Ghastly Repercussions for HR Duty?
by Veterinary Practice News Editors | September 3, 2015 2:12 pm
The recent fatal shooting of a news anchor and her cameraman brought a familiar sick sense to me and my gut again; there are far too many people getting murdered by disgruntled former employees of companies. One article talked about how the gunman was “axed,” i.e., terminated, and apparently he was suing the network on grounds of discrimination. Regardless of the details, here is what I heard again, and all too often these past few years: employee gets fired, then employee murders. I can’t help but think of the person who DID the firing, and where they stand in all of this. Seems like they are never mentioned, but being in HR myself, and having terminated many people in my management career, these are the things I wonder:
- Who was the person who did the termination, and do they feel the least bit guilty or disturbed? Do they wonder if they could have done things differently, if it would have mattered?
- Why was the person fired, and how was it done? Did it come as a complete surprise to the person that they were let go, or did they have many warnings that this was inevitable if they did not improve?
- Should we look at how we terminate employees, and come up with a ‘better’ way that might help prevent these ghastly repercussions when someone is fired?
- How do we protect the rest of our employees after a termination has happened? Is there any way to know, any clues at all, about which employees might retaliate after they are fired?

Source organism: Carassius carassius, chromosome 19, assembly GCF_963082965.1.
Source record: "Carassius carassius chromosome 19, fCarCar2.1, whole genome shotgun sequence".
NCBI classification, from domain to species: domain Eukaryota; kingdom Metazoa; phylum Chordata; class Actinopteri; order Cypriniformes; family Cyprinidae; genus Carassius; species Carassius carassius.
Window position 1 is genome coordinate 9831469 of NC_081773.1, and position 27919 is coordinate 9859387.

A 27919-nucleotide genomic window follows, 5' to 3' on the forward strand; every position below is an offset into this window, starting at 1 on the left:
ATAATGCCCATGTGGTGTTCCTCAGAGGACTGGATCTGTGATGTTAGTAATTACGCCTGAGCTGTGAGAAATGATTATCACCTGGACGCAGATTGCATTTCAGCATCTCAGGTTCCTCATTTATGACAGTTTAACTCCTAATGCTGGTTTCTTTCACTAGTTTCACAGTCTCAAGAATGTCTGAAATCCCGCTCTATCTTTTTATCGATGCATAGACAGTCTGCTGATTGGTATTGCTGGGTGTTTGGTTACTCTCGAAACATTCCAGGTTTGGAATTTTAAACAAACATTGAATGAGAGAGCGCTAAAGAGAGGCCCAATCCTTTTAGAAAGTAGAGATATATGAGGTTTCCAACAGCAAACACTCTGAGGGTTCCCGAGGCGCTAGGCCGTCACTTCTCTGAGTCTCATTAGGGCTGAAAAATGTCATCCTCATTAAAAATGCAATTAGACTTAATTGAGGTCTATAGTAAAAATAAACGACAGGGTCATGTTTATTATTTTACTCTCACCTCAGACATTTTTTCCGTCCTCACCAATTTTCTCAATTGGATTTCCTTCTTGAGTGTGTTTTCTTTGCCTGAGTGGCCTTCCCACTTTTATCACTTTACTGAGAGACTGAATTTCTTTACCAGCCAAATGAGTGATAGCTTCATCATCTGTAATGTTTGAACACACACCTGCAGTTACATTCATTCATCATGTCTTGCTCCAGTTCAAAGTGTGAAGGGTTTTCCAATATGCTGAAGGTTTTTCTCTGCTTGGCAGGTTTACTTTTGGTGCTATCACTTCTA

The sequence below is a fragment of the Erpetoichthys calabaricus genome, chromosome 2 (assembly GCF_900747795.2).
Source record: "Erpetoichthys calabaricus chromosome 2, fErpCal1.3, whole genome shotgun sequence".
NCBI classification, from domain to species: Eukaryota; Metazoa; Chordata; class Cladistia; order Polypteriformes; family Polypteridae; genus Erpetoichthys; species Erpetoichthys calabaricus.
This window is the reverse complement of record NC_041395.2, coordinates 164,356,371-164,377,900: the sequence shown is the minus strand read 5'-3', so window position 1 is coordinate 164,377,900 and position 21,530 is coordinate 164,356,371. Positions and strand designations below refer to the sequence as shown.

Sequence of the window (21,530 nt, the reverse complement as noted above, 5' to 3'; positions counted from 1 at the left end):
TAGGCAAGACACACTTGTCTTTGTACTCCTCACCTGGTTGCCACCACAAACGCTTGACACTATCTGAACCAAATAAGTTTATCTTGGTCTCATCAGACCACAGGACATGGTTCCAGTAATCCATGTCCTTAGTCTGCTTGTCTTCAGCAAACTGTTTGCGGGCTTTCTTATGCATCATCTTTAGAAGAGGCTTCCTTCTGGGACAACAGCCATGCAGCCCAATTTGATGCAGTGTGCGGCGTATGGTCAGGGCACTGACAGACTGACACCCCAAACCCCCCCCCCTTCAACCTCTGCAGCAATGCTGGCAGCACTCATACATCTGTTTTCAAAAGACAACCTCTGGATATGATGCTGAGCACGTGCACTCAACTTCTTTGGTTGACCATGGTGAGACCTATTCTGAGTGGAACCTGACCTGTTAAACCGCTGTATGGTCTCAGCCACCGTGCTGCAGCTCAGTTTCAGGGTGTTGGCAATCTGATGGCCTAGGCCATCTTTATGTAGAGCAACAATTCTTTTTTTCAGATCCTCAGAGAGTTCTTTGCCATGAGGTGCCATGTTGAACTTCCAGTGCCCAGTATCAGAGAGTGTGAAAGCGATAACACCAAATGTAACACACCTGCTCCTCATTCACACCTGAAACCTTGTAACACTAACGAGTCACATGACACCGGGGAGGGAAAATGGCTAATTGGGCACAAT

- Is there any kind of counseling or monitoring we should be doing with employees that are terminated after they are fired, like give them free counseling to deal with the news, or someone monitor their mood to see if they have a potential to become violent?
- If I had to terminate someone today, would I feel comfortable doing my duty to the company (by getting rid of an employee who is not performing up to standard) knowing that these incidents are increasing out there? Would I feel safe?
- For this situation in particular, why were two people killed that obviously, based on their job position, had nothing whatsoever to do with firing that gunman? How do they become the ‘guilty’ ones in his opinion, having to pay with their lives?
It upsets me, and I wonder if these all-too-common incidents bother other people in HR and management. Nobody likes to be the one to terminate an employee, but it is sometimes necessary. Who lives are we putting at risk when the decision is made, and the deed is done?
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